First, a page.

… Says Implementation of IHL Will Improve Access To IDPs
Head of the International Committee of the Red Cross (ICRC) delegation, Abuja, said the agency provide support to enable displaced persons return and sustenance of a means of livelihood upon their return to their homes or community.
In north-east Nigeria, about 2 million persons have been displaced, some twice, 70 percent of which were hosted by communities devoid of adequate resources to sustain them. ICRC provided 6,000 IDPs via agricultural cooperatives machinery and tools to begin and increase their agricultural production; while over 9,600 people, and displaced widows received cash and basic training on small businesses in 2017. In 2016, 282, 381 north-east and middle-belt returnees received agricultural inputs to resume farming, 42,024 returnees in Adamawa State and southern Borno, received grants, with 250 women in the latter, including widows received training and grants to embark on economic activities.
Speaking to legislators at the session, Head of the International Committee on Red Cross (ICRC), Nigeria, Eloi Fillion highlighted the importance of International Humanitarian Law (IHL), in the containment of internally displaced persons, as well as the role of the ICRC as intermediaries in conflict situations.
Fillion said the ICRC offered immediate survival support such as food and medical aid thousands of families in the north-east Nigeria. He also said that beyond providing initial survival support for conflict victims, the ICRC will be supporting the re-integration of displaced persons, via provision of seedling to enable return to their farming, fishing and grants for small businesses, upon their return to their communities.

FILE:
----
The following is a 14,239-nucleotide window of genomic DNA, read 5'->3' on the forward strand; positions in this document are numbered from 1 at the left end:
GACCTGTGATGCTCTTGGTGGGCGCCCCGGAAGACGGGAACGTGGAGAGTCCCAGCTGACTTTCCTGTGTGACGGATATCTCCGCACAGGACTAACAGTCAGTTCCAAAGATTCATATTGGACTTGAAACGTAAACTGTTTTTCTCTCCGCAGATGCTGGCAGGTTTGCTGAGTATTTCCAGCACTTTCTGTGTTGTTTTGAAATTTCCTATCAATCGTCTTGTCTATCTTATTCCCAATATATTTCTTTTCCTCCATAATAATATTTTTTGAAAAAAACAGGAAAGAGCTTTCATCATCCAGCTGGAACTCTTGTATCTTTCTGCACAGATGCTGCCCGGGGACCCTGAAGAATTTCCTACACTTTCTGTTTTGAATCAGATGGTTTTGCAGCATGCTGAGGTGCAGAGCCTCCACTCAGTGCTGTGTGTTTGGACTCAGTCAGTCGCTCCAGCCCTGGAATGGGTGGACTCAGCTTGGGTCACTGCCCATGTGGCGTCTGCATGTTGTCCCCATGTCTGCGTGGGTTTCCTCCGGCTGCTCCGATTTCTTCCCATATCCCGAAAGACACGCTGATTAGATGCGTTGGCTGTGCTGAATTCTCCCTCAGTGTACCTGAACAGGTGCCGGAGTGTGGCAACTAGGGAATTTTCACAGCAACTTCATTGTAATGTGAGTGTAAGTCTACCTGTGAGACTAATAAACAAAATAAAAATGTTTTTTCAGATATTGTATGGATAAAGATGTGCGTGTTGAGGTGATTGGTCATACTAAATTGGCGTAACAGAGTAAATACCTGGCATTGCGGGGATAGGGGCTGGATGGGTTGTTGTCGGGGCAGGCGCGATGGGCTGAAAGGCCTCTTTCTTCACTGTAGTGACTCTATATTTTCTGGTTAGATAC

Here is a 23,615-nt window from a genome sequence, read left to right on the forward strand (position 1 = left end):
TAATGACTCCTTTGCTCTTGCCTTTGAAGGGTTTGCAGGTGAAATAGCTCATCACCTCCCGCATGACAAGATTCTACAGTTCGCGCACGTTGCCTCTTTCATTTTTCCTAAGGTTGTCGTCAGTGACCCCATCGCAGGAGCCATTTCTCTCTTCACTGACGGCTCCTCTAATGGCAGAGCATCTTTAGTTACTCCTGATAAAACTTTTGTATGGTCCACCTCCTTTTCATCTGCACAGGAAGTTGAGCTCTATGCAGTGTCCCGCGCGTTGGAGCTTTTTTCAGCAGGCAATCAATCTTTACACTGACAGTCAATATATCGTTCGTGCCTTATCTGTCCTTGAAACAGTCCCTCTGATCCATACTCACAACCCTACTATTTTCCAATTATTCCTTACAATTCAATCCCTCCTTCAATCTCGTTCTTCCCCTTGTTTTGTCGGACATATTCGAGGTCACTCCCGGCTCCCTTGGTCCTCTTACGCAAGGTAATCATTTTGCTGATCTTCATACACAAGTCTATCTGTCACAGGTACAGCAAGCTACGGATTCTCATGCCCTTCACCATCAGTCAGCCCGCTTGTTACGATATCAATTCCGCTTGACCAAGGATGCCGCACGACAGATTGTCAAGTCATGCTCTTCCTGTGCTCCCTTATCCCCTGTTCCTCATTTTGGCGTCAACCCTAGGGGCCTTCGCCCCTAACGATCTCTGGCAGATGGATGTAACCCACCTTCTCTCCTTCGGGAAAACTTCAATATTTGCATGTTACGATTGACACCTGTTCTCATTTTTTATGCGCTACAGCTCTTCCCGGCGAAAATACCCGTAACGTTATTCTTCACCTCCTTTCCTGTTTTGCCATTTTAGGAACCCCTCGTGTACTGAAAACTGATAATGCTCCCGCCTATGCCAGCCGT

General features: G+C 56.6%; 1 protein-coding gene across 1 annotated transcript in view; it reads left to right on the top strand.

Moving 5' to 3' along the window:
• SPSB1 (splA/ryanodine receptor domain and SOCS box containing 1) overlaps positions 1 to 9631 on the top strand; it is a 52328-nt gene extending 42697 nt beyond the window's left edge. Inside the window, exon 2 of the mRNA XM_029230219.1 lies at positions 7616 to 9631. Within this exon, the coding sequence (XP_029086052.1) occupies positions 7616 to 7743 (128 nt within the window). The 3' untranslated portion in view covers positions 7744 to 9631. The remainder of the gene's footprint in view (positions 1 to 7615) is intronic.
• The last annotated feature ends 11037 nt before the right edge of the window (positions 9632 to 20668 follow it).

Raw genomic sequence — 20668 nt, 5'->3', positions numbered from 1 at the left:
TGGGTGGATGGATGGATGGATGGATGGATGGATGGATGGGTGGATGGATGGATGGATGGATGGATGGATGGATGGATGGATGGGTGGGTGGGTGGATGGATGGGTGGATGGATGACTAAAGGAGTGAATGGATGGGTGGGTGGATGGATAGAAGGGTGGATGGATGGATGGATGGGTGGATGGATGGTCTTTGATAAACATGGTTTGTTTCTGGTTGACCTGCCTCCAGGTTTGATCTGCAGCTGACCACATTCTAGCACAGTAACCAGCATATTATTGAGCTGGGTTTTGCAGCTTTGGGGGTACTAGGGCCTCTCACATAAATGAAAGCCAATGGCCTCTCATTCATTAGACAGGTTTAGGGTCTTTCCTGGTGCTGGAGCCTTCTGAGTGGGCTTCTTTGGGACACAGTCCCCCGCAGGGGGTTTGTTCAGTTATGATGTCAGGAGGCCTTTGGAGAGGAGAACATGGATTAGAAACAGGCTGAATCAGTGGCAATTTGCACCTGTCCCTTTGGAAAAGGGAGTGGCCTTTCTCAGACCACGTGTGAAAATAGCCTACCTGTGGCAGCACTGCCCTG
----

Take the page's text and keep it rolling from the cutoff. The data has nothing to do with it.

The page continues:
The ICRC played an intermediary role in the handover of the Chibok girls to Nigeria military, last October and in May 7, 2017.
In spite of recorded successes, Fillion says there are more displaced persons than there is aid. About 24,000 IDPs at camps in Borno State, live in 4000 temporary and emergency shelters.
He advised ECOWAS governments implementation of the IHL, which all 15 member states are signatory to as means to improving humanitarian organs access to prisoners, the wounded, the sick and displaced persons in the community.
“The IHL marks a clear distinction between military targets and civilian assets, in order to avoid as much as possible, the hitting of civilian interests and civilians themselves during acts of combat. It also allows wounded and sick victims, and prisoners access to healthcare and services that encourage their survival.”
He also said governments, militaries and all conflict parties’ signatory to the IHL treaties, are required to adhere to it.
Meantime, Nigeria has ratified a commendable number of the treaties under the IHL, though is yet to domesticate them, meantime, IHL is taught in 4th and 5th year Law departments of 26 higher institutions in the country.